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Chicomoztoc. The Mythical Place of Origins of the Aztecs

The Myth of Chicomoztoc in Mesoamerica


Depiction of Chicomoztoc from the Historia Tolteca-Chichimeca

Depiction of Chicomoztoc from the Historia Tolteca-Chichimeca


Chicomoztoc (“The Place of the Seven Caves” or “The Cave of the Seven Niches”) is the mythological cave of emergence for the Aztec/Mexica, the Toltecs, and other groups of Central Mexico and northern Mesoamerica. It is frequently depicted in Central Mexican codices, maps, and lienzos, as a subterranean hall surrounded by seven chambers. Each chamber is labeled with a pictograph naming the Nahua lineage that emerged from that particular place in the cave. As with other caves in Mesoamerica, it has some animate qualities that appear in the renderings of it, such as teeth or fangs and eyes. More intricate renderings show it as a lion-like monster out of whose mouth the original people emerge.

Emergence from a cave is a common thread found throughout ancient Mesoamerica and among groups living in the area today. This belief can be found as far north as the US Southwest among people such as the Hopi, though the cave here has been replaced with the kiva, where the entrance to the sipapu, the Puebloan place of origin, is located.

One famous example of a pre-Aztec emergence place is the human-made cave under the Pyramid of the Sun at Teotihuacan. This cave differs from the Aztec account of emergence because it has only four chambers. Another constructed Chicomoztoc-like emergence place is found at the site of Acatzingo Viejo, in the State of Puebla, Central Mexico. This place more closely parallels the Aztec account by having seven chambers carved into the walls of a circular rock outcropping. Unfortunately a modern road was cut directly through this feature, destroying one of the caves.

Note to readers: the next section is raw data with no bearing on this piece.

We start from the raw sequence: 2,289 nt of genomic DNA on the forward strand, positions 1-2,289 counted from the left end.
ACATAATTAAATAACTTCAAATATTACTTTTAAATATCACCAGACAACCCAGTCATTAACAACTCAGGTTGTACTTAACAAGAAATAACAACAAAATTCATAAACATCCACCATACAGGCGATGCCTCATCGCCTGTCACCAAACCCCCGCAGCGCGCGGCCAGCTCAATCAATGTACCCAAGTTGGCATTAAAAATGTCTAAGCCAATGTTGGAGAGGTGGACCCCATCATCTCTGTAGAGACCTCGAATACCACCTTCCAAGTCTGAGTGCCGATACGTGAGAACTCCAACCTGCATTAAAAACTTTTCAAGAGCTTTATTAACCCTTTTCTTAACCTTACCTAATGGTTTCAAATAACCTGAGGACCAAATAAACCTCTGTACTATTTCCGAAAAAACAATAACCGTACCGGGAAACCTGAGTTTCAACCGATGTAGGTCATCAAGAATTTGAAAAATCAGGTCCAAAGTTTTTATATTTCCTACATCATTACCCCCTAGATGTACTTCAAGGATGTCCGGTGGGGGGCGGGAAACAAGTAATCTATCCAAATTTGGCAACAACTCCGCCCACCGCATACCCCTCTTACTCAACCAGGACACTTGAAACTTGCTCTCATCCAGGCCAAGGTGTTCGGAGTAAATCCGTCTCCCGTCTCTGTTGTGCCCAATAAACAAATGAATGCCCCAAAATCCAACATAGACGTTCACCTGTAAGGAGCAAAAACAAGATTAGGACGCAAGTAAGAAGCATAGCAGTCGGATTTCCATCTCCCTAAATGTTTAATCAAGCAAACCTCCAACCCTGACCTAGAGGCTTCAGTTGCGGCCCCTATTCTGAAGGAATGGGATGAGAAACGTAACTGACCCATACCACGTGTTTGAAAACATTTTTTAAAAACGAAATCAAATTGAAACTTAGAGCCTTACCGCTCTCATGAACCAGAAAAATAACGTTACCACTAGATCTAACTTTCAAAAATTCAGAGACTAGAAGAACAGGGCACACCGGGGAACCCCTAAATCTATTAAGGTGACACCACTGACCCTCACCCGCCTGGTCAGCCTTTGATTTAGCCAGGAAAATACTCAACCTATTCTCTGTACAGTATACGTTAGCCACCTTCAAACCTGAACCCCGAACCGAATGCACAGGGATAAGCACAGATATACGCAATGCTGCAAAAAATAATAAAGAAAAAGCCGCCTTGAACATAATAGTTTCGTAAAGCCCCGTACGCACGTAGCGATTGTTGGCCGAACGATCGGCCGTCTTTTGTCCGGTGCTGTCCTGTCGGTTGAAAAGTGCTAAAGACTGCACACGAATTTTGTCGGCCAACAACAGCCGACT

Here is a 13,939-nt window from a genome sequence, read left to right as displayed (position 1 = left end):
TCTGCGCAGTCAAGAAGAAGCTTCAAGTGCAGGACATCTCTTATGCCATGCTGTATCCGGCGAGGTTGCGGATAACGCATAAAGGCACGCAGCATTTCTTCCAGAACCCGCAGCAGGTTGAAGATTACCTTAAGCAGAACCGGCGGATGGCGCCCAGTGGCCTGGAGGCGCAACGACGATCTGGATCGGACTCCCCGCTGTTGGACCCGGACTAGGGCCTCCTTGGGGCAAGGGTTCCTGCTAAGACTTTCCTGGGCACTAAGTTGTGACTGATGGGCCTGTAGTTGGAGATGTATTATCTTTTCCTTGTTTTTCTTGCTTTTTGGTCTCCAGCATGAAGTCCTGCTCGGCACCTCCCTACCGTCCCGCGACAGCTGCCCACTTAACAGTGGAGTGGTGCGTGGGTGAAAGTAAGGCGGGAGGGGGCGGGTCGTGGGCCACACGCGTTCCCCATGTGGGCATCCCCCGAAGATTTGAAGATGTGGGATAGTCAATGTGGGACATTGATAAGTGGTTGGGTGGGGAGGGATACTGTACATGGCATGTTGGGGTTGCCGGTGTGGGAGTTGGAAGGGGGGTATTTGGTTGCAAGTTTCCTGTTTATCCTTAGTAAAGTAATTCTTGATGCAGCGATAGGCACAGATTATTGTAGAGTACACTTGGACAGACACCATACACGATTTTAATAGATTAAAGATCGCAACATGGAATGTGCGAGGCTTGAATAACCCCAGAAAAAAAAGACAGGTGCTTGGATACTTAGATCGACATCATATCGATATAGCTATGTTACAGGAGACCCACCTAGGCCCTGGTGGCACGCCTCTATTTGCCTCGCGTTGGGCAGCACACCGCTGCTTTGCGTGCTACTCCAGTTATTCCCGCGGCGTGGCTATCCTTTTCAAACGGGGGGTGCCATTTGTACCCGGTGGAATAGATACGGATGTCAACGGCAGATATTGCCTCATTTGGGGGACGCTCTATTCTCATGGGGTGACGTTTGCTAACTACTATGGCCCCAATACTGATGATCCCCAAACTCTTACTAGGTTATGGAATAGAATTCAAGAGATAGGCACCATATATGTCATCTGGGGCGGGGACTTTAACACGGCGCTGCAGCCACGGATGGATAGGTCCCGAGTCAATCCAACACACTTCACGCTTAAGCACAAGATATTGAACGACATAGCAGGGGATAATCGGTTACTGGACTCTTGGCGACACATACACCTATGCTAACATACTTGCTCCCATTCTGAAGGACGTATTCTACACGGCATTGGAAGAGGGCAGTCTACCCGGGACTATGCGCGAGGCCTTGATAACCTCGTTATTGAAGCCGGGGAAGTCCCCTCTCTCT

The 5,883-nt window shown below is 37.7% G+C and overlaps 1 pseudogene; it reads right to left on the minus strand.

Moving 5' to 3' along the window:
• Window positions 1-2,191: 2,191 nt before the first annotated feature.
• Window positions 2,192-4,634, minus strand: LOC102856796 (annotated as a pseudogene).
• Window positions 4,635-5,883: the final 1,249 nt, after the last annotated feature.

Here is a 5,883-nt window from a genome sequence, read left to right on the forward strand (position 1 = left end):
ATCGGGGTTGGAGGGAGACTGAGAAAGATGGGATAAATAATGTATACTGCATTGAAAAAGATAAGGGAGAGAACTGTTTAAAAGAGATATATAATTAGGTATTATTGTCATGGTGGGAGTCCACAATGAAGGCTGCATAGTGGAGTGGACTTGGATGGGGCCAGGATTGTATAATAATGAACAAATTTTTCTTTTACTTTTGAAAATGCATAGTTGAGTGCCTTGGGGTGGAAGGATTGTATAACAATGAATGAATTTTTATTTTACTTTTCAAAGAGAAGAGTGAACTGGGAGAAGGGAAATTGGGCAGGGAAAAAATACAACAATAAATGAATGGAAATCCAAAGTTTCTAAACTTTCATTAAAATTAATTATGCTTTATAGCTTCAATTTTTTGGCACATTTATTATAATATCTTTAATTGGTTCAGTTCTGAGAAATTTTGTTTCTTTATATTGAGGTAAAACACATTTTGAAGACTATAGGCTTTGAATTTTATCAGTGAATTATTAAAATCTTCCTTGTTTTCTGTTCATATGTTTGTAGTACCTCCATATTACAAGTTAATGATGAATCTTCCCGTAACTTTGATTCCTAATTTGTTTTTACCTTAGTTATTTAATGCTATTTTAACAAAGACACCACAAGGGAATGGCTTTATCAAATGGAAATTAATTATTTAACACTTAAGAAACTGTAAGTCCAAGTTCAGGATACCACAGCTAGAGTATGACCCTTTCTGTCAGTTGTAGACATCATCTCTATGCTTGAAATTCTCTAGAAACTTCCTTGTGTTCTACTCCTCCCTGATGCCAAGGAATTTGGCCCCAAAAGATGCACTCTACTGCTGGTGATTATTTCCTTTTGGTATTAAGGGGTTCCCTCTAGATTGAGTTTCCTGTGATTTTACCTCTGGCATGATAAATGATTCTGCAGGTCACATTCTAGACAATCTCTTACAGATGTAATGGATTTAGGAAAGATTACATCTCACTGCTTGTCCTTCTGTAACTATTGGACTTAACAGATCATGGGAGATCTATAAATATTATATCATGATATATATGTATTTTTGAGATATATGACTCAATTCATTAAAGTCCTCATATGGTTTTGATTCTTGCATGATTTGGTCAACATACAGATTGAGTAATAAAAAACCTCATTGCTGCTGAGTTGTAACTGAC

Many other places have been proposed as possible Chicomoztoc, among which is the site of La Quemada, in Northwest Mexico. However, many experts believe that Chicomoztoc was not necessarily a specific, physical place, but like Aztalan, a widespread idea among many Mesoamerican people of a mythical cave as place of emergence for both humans and gods, from which each group materialized and identified itself within their own sacred landscape.

Sources and Further Readings

This glossary entry is a part of the About.com guide to Aztec Empire, and the Dictionary of Archaeology.

Aguilar, Manuel, Miguel Medina Jaen, Tim M. Tucker, and James E. Brady, 2005, Constructing Mythic Space: The Significance of a Chicomoztoc Complex at Acatzingo Viejo. In the Maw of the Earth Monster: Mesoamerican Ritual Cave Use:69-87.

Boone, Elizabeth Hill, 1991, Migration Histories As Ritual Performance. In To Change Place: Aztec Ceremonial Landscapes, edited by David Carrasco, pp. 121-151. University of Colorado Press, Boulder

Boone, Elizabeth Hill, 1997, Prominent Scenes and Pivotal Events in the Mexican Pictorial Histories. In Códices y Documentos sobre México: Segundo Simposio, edited by Salvador Rueda Smithers, Constanza Vega Sosa, and Rodrigo Martínez Baracs, pp. 407-424. vol. I. Instituto Nacional de Antropología E Historia, Mexico, D.F.

Boone, Elizabeth Hill, 2000, Stories in Red and Black: Pictorial Histories of the Aztecs and Mixtecs. University of Texas, Austin.

Carrasco, David, and Scott Sessions, 2007, Cave, City, and Eagle's Next: An Interpretative Journey Through the Mapa de Cuauhtinchan No. 2. University of New Mexico Press, Albuquerque.

Durán, Fray Diego, 1994, The Histories of The Indies of New Spain. Translated by Doris Heyden. University of Oklahoma Press, Norman.

Hers, Marie-Areti, 2002, Chicomoztoc. A Myth Reviewed, in Arqueología Mexicana, vol 10, Num.56, pp: 88-89.

Heyden, Doris, 1975, An Interpretation of the Cave Underneath the Pyramid of the Sun in Teotihuacan, Mexico. American Antiquity 40:131-147.

Heyden, Doris, 1981, The Eagle, The Cactus, The Rock: The Roots of Mexico-Tenochtitlan's Foundation Myth and Symbol. BAR International Series No. 484. B.A.R., Oxford.

Monaghan, John, 1994, The Covenants with Earth and Rain: Exchange, Sacrifice, and Revelation In Mixtec Sociality. University of Oklahoma Press, Norman.

Taube, Karl A., 1986, The Teotihuacan Cave of Origin: The Iconography and Architecture of Emergence Mythology in Mesoamerica and the American Southwest. RES 12:51-82.

Taube, Karl A., 1993, Aztec and Maya Myths. The Legendary Past. University of Texas Press, Austin.

Weigland, Phil C., 2002, Creation Northern Style, in Arqueología Mexicana, vol 10, Num.56, pp: 86-87.

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